This is a 9% increase from 2020, the year when office take-up fell due to the COVID pandemic and the function of the office as a workplace came under attack. Against the initial expectations of 2020, office users are now fully engaged in relocation and the orientation into new office space.
The 9% increase was realized under persistently tight market conditions with an average national vacancy rate of 8.4%, only slightly higher than the lowest level in 2002. For 2022, Cushman & Wakefield expects demand in prime locations to significantly exceed supply.
Jeroen Lokerse, CEO Cushman & Wakefield Netherlands says: “The pandemic has not led to less demand for offices, but more demand from other offices. Office users want buildings of very high quality, sustainable and focused on health and well-being in prime locations in city centers. They want to be housed in places with good accessibility, where high-quality facilities are close by and where you can combine work with meeting. It is not a question of fewer meters, but different use of meters in other places. Demand will increase further in the coming years and the shortage will become comparable to what is happening in the housing market.”
More meters put into use every quarter
In 2020, transaction dynamics dropped to an all-time low of 952,000 m2 from the second quarter. In 2021, on the other hand, an upward trend was visible in which take-up was higher each quarter than the previous quarter. Cushman & Wakefield explains this from the renewed focus of office users on housing issues after they were shelved in 2020.
Jan Verhaegh, Head of Office Consultancy: “Almost all rehousing processes that came to a halt when the pandemic broke out in March last year have now been resumed. Companies are reassessing their housing strategy on the basis of newly acquired insights, including measures aimed at well-being. In addition, they mainly use the workplace as a weapon in the War for Talent. A good, tailor-made workplace strategy plays an increasingly important role in this. Although more flexibility around communal meeting spaces is a regular feature, there is certainly a certain reappraisal for the office as a place to actually work (behind a desk). This trend is moving towards a more diverse use and not so much towards less use of office meters.”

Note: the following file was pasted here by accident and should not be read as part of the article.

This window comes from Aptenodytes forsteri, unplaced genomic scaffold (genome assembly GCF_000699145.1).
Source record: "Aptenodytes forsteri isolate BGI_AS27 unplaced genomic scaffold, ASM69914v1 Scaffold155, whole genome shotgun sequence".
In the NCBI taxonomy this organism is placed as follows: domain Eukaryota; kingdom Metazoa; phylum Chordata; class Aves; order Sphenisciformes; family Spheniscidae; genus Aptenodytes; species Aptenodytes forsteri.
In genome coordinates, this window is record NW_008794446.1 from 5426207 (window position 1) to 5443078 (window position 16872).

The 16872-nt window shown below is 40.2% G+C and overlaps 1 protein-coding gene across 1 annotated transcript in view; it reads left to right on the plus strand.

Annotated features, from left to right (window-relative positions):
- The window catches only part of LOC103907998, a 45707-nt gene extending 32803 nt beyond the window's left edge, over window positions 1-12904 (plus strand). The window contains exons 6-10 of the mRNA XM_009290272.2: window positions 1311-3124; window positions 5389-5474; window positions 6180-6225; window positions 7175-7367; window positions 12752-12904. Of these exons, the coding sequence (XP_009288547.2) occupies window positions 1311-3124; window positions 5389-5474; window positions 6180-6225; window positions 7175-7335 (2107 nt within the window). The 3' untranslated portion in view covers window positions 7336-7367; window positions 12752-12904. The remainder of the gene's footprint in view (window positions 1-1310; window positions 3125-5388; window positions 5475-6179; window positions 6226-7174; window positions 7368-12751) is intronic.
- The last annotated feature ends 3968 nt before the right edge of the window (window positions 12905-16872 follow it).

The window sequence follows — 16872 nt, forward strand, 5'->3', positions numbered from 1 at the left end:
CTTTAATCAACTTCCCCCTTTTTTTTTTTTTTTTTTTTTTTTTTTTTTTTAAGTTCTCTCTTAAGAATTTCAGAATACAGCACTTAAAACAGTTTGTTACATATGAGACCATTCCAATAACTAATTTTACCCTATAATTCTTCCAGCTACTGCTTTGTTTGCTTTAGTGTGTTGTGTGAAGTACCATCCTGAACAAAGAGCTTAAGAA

Amsterdam office market leads the way
The positive sentiment in the office market was led in the summer months by smaller office users and companies in the Tech sector, followed by larger corporate organizations and government departments in the third and fourth quarters. The top 5 largest transactions of 2021 are led by the Central Government Real Estate Agency with the purchase of two office buildings for its own use with a total of 40,600 m² in the Binckhorst in The Hague.
The other transactions in the top 5 took place in Amsterdam, the city that accounted for almost a quarter of the total national take-up in 2021:
2. Takeaway.com rented 17,500 m² on the Piet Heinkade;
3. Czech IT service provider Jetbrains rented 12,500 m² in the Terrace Tower on the Zuidas, which was completed in 2021;
4. De Brauw, Blackstone Westbroek moves from The Rock on the Zuidas to a new 19,000 m2 office in Tripolis Park on the Zuidas;
5. G&S, Arcadis and BNP will be the new tenants of The CubeHouse (17,000 m2) with which the last remaining plot in the Mahler plan area on the Zuidas will be filled.
The largest share of office take-up comes from government and non-profit office users (32%) followed by business services (25%) and the office segments of industry, trade and transport (25%). The share of the Tech sector is the smallest at 17%. This share is lower than last year, but a result of the increased transaction dynamics in the other sectors. They took a wait-and-see attitude towards their housing strategy in 2020 and the first half of 2021, but they did come on the market in the course of 2021. The office dynamics in Amsterdam confirm that if you add supply in desirable locations, the transaction dynamics there also immediately increase.
Cushman & Wakefield is positive about the prospects for the office market in 2022. According to the advisor, the office user market has shown itself to be resilient and the consequences of lockdowns have been clear and manageable so far. The pipeline of housing projects to be started for 2022 is currently very well filled. More than COVID, the shortage of high-quality offerings in prime locations in major cities will hold back the uptake.
Too little high-quality offer at top locations
If all currently known housing movements actually result in new occupation, this will lead to an annual take-up of approximately 1.1 million m² in 2022. Crucial here is the availability of sufficient high-quality supply at the top locations in the Netherlands. This is currently about the same level as at the end of 2020 with a slightly higher vacancy rate from 8.2% to 8.4%. In the G5 there is even a supplier's market, because the vacancy rate there (except in Rotterdam) is below the desired level of frictional vacancy. The advisor foresees further polarization in the office market before 2022, because demand is increasingly concentrated in cities with the least supply.
Jos Hesselink, Research Lead Netherlands: “The Dutch economy has recovered very quickly in the course of 2021. Concerns about rising unemployment have given way to concerns about acute shortages of personnel in virtually all sectors of the economy. Commercial organizations are currently doing everything they can to entice talent to come and work for them. An important secondary employment condition is being able to offer an inspiring working environment at high-quality locations. This means that employers are careful not to return (perhaps too much) office space to the market, especially now. Also in view of the relatively sharply rising rents at these locations as a result of the current supply shortage in recent years”.